When Fenwick and Bishop Lynch football teams meet Sept. 6 in Dallas, it may be difficult to tell them apart.
Both schools are the Friars and both wear black-and-white. The fight song — that’s the same, too.
That’s not merely by coincidence. Legend has it that in 1963, teachers from Fenwick brought more than just Dominican education down South.
“The (Fenwick) priests 50 years ago put all of that stuff in their suitcase and brought it with them,” Bishop Lynch president Ed Leyden said.
In 1963, nine Domincan friars from Fenwick and eight Dominican sisters from Sinsinawa, Wis., left the Midwest to teach at Bishop Lynch in Texas.
Launched with an orginal enrollment of 300 freshmen and sophomores, it’s now now the largest four-year private high school in the state.
“We brought a lot, but maybe too much,” said the Rev. Richard LaPata, one of the founding priests. “I’m glad that despite the similarities, Bishop Lynch has established its own identity and has done quite well down there.”
As part of its anniversary celebration, Bishop Lynch invited Fenwick’s football team to return this fall for a showdown under the famed Friday Night Lights of Texas. Bishop Lynch will head north next year for a rematch.
“It’s an experience of a lifetime,” said Fenwick senior running back Robert Spillane, who verbally committed to Western Michigan. “I know I’m never going to forget it, so I’m really looking forward to it.”
Fenwick athletic director Scott Thies said the school is taking about 90 people, including players, coaches, administration and the broadcast club, which will stream the game live on www.highschoolcube.com. Thies said he’s expecting a contingent of parents and alums for the game.
“I was at an event this weekend and talked to some friends,” he said. “They said there’s going to be a big group from the Class of 1997 going down for the game and staying in Dallas a little longer.
Thies said that part of the funding for the trip came out of the athletic budget, while the rest was donated by alumni, supporters and friends of the school contacted through the development department.
Fenwick will practice at home Wednesday night and leave Thursday morning. The Oak Park Friars will conduct a walk-through on Friday before the game. They’ll leave Saturday morning for Chicago and begin preparing for a Week 3 contest against Brother Rice.
Both teams will have already played a game prior to meeting, with Fenwick opening against St. Joe’s. While Bishop Lynch, which is a state power in boys track, has speedy skill players, Fenwick boasts good size on its line.
Returning for Bishop Lynch is junior running back Rawleigh Williams III. The 6-foot-1 210-pounder ran for more than 1,000 yards last year and received a scholarship offer from Ole Miss.
“He’s an all-world guy,” Bishop Lynch first-year coach Ben Dasch said. “He’s a special, special player.”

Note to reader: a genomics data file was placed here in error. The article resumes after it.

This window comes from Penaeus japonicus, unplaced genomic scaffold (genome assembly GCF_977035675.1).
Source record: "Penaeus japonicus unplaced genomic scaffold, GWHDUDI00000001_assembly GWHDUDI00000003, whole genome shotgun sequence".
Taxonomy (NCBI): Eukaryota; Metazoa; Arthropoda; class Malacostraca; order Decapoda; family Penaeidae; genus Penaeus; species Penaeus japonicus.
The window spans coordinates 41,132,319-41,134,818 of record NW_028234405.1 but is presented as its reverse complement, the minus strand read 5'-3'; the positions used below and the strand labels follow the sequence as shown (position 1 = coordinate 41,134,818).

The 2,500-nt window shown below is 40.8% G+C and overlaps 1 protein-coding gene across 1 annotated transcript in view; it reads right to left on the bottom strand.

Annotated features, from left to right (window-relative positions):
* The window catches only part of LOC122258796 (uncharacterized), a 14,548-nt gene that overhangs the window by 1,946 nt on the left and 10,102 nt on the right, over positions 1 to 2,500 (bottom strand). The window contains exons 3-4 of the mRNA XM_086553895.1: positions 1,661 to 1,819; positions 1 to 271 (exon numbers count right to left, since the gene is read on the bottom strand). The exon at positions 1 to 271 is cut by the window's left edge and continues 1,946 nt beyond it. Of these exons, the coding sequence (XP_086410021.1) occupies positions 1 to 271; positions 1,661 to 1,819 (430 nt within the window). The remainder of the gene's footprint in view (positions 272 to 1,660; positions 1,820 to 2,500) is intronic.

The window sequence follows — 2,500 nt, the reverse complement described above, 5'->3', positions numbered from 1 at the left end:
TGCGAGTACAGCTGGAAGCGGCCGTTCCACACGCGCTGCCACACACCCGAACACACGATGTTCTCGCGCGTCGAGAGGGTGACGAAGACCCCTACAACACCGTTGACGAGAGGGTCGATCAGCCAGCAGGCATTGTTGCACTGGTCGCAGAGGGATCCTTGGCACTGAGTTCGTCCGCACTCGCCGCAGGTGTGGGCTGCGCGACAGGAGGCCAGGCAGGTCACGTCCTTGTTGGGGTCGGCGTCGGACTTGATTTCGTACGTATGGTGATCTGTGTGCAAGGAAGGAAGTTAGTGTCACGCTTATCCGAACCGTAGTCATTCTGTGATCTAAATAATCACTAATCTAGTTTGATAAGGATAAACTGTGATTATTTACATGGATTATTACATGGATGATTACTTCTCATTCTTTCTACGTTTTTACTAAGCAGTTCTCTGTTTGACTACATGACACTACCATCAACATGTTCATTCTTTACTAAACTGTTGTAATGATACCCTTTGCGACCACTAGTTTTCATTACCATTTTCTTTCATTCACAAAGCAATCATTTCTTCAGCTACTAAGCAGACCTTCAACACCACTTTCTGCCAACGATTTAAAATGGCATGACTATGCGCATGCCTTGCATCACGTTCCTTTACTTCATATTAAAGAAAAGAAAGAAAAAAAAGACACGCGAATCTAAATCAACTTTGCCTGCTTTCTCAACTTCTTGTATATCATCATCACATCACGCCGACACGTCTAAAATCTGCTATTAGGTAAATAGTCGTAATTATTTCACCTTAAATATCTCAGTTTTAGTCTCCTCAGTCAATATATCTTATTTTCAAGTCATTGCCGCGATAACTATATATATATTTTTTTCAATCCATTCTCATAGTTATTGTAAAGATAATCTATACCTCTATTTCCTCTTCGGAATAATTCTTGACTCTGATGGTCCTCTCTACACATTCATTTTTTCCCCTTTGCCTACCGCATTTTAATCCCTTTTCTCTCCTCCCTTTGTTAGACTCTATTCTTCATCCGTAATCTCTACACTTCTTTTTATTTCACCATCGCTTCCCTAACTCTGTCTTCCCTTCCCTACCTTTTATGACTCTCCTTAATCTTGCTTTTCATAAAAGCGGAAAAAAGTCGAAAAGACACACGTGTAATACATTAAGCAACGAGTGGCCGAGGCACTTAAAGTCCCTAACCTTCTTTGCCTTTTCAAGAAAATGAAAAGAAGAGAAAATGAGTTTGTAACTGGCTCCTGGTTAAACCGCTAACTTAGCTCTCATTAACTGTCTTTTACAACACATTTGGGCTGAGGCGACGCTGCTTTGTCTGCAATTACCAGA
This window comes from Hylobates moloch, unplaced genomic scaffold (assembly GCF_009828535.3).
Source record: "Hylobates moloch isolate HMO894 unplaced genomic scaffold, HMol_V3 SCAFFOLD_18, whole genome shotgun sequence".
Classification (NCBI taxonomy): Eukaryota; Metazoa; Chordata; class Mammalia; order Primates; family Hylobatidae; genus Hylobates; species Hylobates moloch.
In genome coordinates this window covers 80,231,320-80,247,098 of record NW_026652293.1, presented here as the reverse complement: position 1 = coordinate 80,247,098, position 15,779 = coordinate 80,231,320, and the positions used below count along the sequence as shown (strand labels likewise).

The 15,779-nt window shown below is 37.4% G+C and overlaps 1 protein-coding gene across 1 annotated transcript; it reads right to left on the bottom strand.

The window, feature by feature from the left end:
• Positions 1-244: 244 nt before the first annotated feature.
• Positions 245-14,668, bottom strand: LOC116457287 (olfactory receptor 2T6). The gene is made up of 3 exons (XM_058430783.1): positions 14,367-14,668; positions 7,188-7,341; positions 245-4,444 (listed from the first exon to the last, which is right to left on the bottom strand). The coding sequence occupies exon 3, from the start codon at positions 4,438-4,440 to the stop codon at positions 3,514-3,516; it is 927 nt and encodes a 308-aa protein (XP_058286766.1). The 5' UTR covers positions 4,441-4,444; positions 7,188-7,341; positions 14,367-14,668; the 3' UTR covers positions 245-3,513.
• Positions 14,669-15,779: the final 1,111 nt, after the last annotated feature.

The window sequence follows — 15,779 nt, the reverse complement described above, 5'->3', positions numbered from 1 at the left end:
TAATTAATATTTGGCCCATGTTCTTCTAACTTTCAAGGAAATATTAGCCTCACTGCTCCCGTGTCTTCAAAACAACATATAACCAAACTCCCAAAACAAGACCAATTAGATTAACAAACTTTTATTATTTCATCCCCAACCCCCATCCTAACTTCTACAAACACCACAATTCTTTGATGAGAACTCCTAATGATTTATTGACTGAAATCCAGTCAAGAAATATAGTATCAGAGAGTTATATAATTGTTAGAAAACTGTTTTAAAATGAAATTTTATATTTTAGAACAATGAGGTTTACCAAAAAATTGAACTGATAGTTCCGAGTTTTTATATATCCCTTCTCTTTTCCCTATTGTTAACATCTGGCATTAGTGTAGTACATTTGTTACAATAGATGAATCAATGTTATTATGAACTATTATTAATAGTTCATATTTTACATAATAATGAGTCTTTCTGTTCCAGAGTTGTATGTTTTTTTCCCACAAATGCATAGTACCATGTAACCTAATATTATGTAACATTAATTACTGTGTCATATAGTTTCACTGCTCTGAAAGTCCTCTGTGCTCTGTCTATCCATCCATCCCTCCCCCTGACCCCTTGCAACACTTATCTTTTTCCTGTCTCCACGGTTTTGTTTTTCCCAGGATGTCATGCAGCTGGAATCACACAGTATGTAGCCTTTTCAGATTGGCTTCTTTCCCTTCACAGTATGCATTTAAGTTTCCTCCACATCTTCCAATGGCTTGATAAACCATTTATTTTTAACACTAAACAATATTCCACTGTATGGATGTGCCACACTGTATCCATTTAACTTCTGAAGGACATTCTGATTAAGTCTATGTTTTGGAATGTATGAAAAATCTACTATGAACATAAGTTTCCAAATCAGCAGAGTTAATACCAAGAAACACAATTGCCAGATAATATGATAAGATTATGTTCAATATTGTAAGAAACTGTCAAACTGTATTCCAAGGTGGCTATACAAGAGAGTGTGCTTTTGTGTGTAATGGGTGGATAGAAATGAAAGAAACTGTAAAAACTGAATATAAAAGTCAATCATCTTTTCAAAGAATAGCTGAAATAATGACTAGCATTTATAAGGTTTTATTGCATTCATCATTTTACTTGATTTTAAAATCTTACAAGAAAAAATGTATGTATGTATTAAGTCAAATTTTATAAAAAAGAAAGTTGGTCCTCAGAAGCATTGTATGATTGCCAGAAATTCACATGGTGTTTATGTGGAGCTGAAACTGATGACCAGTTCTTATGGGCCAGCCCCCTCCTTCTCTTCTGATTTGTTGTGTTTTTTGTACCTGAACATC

Also back is starting quarterback Barrett Renner.
“He’s a left-handed kid, and I wouldn’t quite say he’s a dual-threat, but he’s a good runner and a great passer,” Dasch said. “He’s got a chance to break a couple of school records.”
Fenwick enters the season with a lot of optimism following an 8-4 campaign.
In Gene Nudo’s first season coaching the Friars, the team captured the Catholic League White championship and returned to the state playoffs after a one-year absence.
“I’m just looking for a good season again,” senior quarterback Gino Cavalierri said. “Last year we had a great season, but we’re looking for an even better one. We have like eight guys returning that started last year, so that will help a lot.”
One concern the Fenwick Friars will have to overcome is the stiffling heat. Dasch said that the on-field heat index at their stadium last week was 115 degrees. While he doesn’t expect it to be that hot for the game, the temperature still could be in the 90s.
“We’re going to have the heat turned up,” said Dasch, a 1995 Bishop Lynch alum who’s been the team’s defensive coordinator since 2006. “I always compare it to being in front of a blast furnace. It’s heat that you can’t escape. I was in Alabama for nine years between stints in Texas. Alabama-hot is humid, muggy and sticky. Texas-hot is like a blanket that you’re in all the time, and you can’t get away from it.”
Nudo is familar with soaring temperatures from his days coaching in the Arena League with the Arizona Rattlers and the Dallas Vigilantes.
“There’s nothing we can really do up here to prepare for it, other than hope that we have some very hot and humid weather here in late August,” Nudo said. “But having gone through this and having coached in Arizona, that will be a week of a lot of fruit and a lot of (sports drinks). We’ll hydrate our bodies and make sure we get enough potassium. But the nice thing is for the most part, our guys play on one side of the ball.”
That won’t be the only heat the Fenwick fans will be feeling. The people in Texas have a warm spot in their hearts for their Dominican sister school up north.
“I think everyone who is part of our organization feels a sense of pride to be representing our institution in this year specifically,” Dasch said. “Bishop Lynch is a great place, and one of the many reasons it’s great is the foundation that was laid for us by the representatives from Fenwick. The fact of the matter is, using the model they gave us, we built a school the entire program is proud of. We’re all very, very excited about our role in the history of this school and what this will mean for the players and teams that came before us.”